By Hans Baldauf, FAIA

In previous blog posts I have written about the early years at John F. Kennedy Airport - the elegance of flight in the 1960's - and mourned the loss of the Pan Am Worldport and I.M. Pei's National Terminal. It was therefore thrilling to be able to tour the TWA Hotel under construction while at the AIA convention in mid-June.

The Port Authority of New York and New Jersey has spent over a decade to attract the hotel developer to create a destination and conference hotel which uses Saarinen's Hotel as its lobby and public spaces. A large ballroom is located below grade just outside the main window wall on the runway side of the building. The presence of the airplane is to be achieved through the placement of a Lockheed Constellation on top of the roof of the ballroom.

The Port Authority worked as part of the creation of the Jet Blue Terminal to create the opportunity for two hotel "wings" between the original terminal and the new terminal. The original "tubes" that led to the gates would provide access to the hotel wings and to the Jet Blue terminal.

Now rising on the site is the hotel, developed by MCR and MORSE Development and designed by Beyer Blinder Belle, which realizes the vision of the reuse of this iconic site - walking through Saarinen's original terminal is as jaw-dropping as it was when I first experienced the space as a child. The small penny tiles on the floor wrap up the side of the walls to create a continuity of surface that creates space that is both simple and complex, and not unlike Borromini's St. Ivo in Rome. The new glass that has been installed in truly clear - devoid of the later eras of films - and one can imagine the beautiful Constellation sitting outside.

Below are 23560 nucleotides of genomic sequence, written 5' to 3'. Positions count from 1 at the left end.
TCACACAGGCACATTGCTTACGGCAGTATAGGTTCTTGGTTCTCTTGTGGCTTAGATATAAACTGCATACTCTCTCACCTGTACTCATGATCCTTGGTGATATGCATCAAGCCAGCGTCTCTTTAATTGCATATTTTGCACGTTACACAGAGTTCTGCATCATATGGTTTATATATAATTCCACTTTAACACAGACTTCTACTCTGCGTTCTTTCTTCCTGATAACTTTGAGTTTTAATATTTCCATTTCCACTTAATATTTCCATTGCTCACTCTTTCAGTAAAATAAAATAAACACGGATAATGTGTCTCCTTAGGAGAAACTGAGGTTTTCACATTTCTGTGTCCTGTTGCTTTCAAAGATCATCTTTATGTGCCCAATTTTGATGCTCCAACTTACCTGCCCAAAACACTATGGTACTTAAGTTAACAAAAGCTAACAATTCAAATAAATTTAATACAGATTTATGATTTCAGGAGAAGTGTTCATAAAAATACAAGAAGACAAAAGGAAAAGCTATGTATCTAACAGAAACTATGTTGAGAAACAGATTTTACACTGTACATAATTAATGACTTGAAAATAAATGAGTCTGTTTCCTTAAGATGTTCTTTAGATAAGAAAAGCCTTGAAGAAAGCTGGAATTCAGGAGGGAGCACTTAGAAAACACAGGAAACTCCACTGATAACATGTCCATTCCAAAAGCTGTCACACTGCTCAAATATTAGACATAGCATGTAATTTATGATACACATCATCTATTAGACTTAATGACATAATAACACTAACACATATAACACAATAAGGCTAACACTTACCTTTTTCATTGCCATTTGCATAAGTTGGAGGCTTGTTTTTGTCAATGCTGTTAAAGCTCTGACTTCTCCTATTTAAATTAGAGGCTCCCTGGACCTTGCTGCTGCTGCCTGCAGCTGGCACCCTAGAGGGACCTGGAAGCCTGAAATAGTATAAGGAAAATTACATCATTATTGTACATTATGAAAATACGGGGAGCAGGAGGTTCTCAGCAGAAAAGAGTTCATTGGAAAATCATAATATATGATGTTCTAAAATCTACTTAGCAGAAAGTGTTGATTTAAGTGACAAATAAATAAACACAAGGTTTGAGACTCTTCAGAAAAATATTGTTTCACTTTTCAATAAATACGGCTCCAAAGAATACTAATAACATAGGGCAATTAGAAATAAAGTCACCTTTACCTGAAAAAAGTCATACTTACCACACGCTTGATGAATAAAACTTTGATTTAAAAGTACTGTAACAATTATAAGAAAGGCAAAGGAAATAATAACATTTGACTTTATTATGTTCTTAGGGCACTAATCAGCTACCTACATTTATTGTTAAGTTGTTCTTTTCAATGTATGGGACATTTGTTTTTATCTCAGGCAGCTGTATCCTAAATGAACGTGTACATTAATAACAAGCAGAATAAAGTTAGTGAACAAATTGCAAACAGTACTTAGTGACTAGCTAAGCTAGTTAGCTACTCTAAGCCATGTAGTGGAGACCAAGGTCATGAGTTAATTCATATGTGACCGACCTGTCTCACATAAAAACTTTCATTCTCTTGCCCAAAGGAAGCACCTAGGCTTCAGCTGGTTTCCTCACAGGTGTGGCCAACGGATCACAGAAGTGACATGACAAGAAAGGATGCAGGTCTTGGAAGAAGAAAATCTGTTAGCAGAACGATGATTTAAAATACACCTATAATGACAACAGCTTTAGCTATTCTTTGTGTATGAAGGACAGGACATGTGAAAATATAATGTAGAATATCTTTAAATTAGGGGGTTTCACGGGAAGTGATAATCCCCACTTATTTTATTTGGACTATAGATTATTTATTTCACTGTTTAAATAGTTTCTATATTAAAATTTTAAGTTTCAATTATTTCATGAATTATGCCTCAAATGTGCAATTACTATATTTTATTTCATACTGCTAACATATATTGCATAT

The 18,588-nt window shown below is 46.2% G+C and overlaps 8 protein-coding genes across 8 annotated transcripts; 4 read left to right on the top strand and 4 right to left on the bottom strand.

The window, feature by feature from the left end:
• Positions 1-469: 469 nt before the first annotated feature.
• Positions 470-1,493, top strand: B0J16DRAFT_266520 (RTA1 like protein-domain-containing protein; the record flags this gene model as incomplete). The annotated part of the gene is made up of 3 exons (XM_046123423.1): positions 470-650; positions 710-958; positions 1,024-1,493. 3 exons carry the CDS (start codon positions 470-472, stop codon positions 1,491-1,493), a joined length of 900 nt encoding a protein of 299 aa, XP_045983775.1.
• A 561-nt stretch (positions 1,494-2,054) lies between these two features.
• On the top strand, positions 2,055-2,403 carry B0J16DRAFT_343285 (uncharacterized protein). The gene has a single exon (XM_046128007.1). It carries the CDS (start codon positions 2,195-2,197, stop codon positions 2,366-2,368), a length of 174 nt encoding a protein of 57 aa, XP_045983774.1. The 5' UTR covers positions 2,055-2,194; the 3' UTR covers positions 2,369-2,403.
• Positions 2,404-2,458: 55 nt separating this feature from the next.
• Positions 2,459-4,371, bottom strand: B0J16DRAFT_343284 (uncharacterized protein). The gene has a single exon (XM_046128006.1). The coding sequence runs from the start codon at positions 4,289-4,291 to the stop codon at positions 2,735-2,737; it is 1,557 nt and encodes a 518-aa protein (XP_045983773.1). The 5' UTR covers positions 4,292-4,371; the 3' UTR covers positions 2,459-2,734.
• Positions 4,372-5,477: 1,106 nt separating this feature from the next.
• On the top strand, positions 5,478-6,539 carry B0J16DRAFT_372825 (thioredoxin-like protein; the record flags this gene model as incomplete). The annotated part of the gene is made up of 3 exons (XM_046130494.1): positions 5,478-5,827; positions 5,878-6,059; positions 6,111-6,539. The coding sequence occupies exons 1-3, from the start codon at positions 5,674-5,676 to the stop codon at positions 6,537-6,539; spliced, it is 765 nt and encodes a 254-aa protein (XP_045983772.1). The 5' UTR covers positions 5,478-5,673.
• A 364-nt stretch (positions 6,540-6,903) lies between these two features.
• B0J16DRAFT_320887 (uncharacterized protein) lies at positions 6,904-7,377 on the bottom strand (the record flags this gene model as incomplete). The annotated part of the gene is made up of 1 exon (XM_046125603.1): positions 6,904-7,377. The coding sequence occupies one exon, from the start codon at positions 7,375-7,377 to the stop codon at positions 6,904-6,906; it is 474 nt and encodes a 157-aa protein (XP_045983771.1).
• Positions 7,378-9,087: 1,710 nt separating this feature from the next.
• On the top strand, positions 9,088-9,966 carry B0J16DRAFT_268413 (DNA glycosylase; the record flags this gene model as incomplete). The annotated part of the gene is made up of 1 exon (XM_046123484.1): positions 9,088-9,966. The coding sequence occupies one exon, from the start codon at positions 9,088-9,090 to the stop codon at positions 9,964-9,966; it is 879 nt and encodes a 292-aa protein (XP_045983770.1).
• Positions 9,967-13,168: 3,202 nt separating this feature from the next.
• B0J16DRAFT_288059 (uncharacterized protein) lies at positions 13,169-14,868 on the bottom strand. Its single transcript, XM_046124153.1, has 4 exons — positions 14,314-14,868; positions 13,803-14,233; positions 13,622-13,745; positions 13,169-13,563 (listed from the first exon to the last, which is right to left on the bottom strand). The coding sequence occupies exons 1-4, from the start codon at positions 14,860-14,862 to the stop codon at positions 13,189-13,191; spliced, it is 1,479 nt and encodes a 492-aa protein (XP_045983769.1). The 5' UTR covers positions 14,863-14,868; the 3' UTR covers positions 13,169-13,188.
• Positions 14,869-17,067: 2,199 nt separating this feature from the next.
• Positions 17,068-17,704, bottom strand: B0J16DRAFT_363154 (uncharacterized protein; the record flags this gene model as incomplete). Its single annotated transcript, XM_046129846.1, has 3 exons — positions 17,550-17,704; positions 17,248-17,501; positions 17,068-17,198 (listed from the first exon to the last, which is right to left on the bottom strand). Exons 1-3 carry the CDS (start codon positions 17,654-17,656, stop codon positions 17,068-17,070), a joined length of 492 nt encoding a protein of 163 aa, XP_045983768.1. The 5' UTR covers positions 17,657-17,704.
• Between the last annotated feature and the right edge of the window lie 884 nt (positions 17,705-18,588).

The original restaurants - the Lisbon Lounge and Park Cafe (above), designed by Raymond Lowey, set the standard for elegant airport design that was sadly lost over the decades that followed. BCV is fortunate to have been part of a renaissance in airport food service through our work with our longtime collaborator and client Tastes on the Fly (formerly D Lew Enterprises). In previous posts I noted some of the award-winning designs that my partner Chris von Eckartsberg has created with Tastes. These have been followed by further concepts like Samovar Tea Bar + Cafe, the recently opened San Francisco Giants Clubhouse and the soon-to-open Mustards Grill (in collaboration with famed Napa chef Cindy Pawlcyn).

The rebirth of the TWA Flight Center as the TWA Hotel signals the definitive returns of the airport as an opportunity to experience design and drama.

Read more about our thoughts on the history and transformation of the TWA Flight Center in our previous blog post, Food for Flight